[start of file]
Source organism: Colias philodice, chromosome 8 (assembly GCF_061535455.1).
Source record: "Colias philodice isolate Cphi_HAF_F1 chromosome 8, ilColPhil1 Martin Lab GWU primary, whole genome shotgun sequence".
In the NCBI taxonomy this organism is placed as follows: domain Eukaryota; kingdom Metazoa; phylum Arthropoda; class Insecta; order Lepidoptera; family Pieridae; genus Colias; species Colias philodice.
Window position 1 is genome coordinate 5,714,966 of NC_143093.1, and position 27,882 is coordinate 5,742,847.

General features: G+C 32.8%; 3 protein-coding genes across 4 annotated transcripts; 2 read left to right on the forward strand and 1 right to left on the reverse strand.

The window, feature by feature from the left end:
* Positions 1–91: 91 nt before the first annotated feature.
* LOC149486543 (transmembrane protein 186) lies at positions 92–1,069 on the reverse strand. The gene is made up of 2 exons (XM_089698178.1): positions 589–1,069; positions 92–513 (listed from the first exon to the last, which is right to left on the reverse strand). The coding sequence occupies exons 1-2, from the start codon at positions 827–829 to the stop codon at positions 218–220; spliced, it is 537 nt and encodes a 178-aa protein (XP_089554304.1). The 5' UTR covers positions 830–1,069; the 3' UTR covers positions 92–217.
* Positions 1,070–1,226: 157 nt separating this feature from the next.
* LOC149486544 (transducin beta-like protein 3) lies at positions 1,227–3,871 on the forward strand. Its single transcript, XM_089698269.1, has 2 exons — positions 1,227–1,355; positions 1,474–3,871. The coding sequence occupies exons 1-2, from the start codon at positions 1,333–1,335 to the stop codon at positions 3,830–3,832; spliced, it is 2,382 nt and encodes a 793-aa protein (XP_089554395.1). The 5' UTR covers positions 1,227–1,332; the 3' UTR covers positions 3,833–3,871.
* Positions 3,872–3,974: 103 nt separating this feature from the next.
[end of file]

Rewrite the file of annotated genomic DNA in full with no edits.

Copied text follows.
Source organism: Colias philodice, chromosome 8 (assembly GCF_061535455.1).
Source record: "Colias philodice isolate Cphi_HAF_F1 chromosome 8, ilColPhil1 Martin Lab GWU primary, whole genome shotgun sequence".
In the NCBI taxonomy this organism is placed as follows: domain Eukaryota; kingdom Metazoa; phylum Arthropoda; class Insecta; order Lepidoptera; family Pieridae; genus Colias; species Colias philodice.
Window position 1 is genome coordinate 5,714,966 of NC_143093.1, and position 27,882 is coordinate 5,742,847.

General features: G+C 32.8%; 3 protein-coding genes across 4 annotated transcripts; 2 read left to right on the forward strand and 1 right to left on the reverse strand.

The window, feature by feature from the left end:
* Positions 1–91: 91 nt before the first annotated feature.
* LOC149486543 (transmembrane protein 186) lies at positions 92–1,069 on the reverse strand. The gene is made up of 2 exons (XM_089698178.1): positions 589–1,069; positions 92–513 (listed from the first exon to the last, which is right to left on the reverse strand). The coding sequence occupies exons 1-2, from the start codon at positions 827–829 to the stop codon at positions 218–220; spliced, it is 537 nt and encodes a 178-aa protein (XP_089554304.1). The 5' UTR covers positions 830–1,069; the 3' UTR covers positions 92–217.
* Positions 1,070–1,226: 157 nt separating this feature from the next.
* LOC149486544 (transducin beta-like protein 3) lies at positions 1,227–3,871 on the forward strand. Its single transcript, XM_089698269.1, has 2 exons — positions 1,227–1,355; positions 1,474–3,871. The coding sequence occupies exons 1-2, from the start codon at positions 1,333–1,335 to the stop codon at positions 3,830–3,832; spliced, it is 2,382 nt and encodes a 793-aa protein (XP_089554395.1). The 5' UTR covers positions 1,227–1,332; the 3' UTR covers positions 3,833–3,871.
* Positions 3,872–3,974: 103 nt separating this feature from the next.